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Russia, China Block West’s UN Resolution on Syria

Russia and China vetoed on Thursday a Western-backed UN resolution on Syria over fears that it could lead to foreign military intervention in the violence-wracked Middle East country.

Russia and China vetoed on Thursday a Western-backed UN resolution on Syria over fears that it could lead to foreign military intervention in the violence-wracked Middle East country.

"We offered flexibility on Russia and China's concerns, but still they refused to engage," said Britain's UN envoy Mark Lyall Grant after the vote. "They have chosen to put their national interests ahead of the lives of millions of Syrians."

Lyall Grant also said the failure to approve the resolution would lead to "all-out civil war."

Russia's UN envoy Vitaly Churkin called the comments "unacceptable" and accused the West of thinking only of "its own geopolitical interests, which have nothing in common with those of the Syrian people."

United States envoy to the UN, Susan Rice, called the failure of the reolution "a dark day."

"We have missed yet another critical opportunity to work together," she said. "We, and especially the people of Syria, cannot afford to miss anymore."

Rice also said the conflict in Syria could result in a "proxy war that will engulf the region."

The resolution was drawn up by Britain and threatens non-military sanctions against President Bashar al-Assad's regime if it fails to withdraw heavy weapons and troops from urban areas within 10 days. The resolution is also tied to Chapter 7 of the UN Charter, which provides for the use of force to put an end to the rapidly escalating conflict. It received 11 votes in favor, with two abstentions.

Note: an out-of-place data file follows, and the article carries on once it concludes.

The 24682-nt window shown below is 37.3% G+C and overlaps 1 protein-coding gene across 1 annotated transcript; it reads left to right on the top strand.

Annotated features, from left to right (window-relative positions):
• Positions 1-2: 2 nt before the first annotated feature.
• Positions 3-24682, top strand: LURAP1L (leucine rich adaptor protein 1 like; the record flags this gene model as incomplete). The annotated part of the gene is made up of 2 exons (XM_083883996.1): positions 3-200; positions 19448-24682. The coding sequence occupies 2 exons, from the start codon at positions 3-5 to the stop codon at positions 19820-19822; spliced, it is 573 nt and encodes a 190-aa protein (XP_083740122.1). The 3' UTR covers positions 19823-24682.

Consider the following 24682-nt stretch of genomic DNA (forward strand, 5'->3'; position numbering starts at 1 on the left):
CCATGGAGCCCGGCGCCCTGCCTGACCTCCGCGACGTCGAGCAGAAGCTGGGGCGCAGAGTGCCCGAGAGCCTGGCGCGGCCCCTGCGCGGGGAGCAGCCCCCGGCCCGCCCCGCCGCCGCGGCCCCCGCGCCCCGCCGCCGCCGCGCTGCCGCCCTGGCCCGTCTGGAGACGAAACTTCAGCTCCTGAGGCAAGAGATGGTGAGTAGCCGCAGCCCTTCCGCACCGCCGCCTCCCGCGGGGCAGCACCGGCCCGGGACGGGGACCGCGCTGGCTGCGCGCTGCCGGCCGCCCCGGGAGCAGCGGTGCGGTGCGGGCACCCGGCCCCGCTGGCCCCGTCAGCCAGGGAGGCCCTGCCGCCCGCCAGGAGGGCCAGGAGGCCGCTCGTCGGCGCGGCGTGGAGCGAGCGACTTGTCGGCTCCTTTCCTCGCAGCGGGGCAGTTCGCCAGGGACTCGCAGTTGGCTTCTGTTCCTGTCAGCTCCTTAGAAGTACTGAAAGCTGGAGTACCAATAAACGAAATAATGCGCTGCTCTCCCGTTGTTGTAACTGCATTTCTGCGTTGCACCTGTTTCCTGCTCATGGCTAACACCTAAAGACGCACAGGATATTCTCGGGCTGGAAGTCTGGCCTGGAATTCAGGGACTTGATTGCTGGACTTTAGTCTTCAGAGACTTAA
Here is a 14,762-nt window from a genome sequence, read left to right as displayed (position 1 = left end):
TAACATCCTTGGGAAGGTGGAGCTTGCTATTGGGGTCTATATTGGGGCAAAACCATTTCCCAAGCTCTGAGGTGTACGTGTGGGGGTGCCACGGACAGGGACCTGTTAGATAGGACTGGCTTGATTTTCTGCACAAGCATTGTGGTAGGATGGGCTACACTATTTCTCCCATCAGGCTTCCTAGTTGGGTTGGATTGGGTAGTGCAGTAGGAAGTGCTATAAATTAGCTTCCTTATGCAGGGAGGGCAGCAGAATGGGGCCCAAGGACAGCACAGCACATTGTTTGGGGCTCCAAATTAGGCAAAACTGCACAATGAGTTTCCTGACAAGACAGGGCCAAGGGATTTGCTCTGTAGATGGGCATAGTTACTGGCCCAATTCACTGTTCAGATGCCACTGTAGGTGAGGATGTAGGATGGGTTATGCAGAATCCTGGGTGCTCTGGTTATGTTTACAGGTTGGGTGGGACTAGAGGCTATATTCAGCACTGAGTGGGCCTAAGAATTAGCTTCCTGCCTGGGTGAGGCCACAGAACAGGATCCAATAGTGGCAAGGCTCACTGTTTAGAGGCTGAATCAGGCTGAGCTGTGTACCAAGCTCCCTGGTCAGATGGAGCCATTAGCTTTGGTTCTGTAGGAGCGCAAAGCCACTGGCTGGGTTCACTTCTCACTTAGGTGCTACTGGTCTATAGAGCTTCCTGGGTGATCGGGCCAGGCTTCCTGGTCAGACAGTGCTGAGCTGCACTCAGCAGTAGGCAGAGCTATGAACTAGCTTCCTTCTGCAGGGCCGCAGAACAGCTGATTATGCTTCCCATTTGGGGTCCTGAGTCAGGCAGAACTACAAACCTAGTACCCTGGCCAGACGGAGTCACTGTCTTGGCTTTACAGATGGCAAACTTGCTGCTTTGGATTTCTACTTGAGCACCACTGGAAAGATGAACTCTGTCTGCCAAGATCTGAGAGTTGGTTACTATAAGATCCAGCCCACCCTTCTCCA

The 15-strong Security Council now has until midnight on Friday to come to an agreement on the extension of the UN monitoring mission in Syria. Russia had earlier circulated a rival resolution that proposed extending the mission by 90 days, but contained no mention of sanctions.

Churkin said on Thursday that Western countries had refused to work with Russia on the resolution and that Moscow would not put it to a Security Council vote.

This was the third time that Russia and China had vetoed a UN resolution on Syria, and Lyall Grant accused both countries after the vote of failing in their responsibilities as permanent members of the UN Security Council.

Russian President Vladimir Putin vowed earlier this year not to allow a repeat of the “Libya scenario" which saw the ouster and murder of long-time Libyan dictator Muammar Gaddafi after a NATO military campaign.

And Russia said on Wednesday after a suicide bombing in Damascus had killed the Syrian defense minister that the adoption of the West’s resolution would be “direct support” for rebel forces, who say they have launched the final battle for control of the capital.

Moscow-based analyst Fyodor Lukyanov said before the vote that a failure to pass the resolution could see the open arming of rebel forces by Western powers.

“If there is no compromise, there will be no more resolutions, and the West, along with leading Arab states, will begin to more actively and more openly support the opposition and hope that Assad will be toppled by force,” said Lukyanov, editor-in-chief of the Russia in Global Affairs journal.

“Certain countries might also recognize the [opposition] Syrian National Council as the legal government,” he added.

The White House on Thursday criticized the vetoes of Russia and China as "highly regrettable" and "highly unfortunate".

White House spokesman Jay Carney told reporters aboard Air Force One: "They are on the wrong side of the Syrian people, the wrong side of hope for peace and stability in the region," White House spokesman Jay Carney told reporters after the vetoes were cast in New York. "It was a highly regrettable decision."

Carney also said the United States does not support extending the U.N. observer mission in Syria after the failure of the Western-backed U.N. resolution.

Fighting raged in Damascus for a fifth day on Thursday, as rumors circulated that Assad and his family had left the country. But Syrian state television aired footage on Thursday afternoon of Assad swearing in the country's new defense minister.

Russia’s Foreign Ministry refused to comment on media reports that Assad’s British-born wife, Asma, was in Moscow when contacted by RIA Novosti on Thursday.

The United Nations, quoting Syrian rights activists, says some 16,000 people have died in Syria since the start of the revolt.

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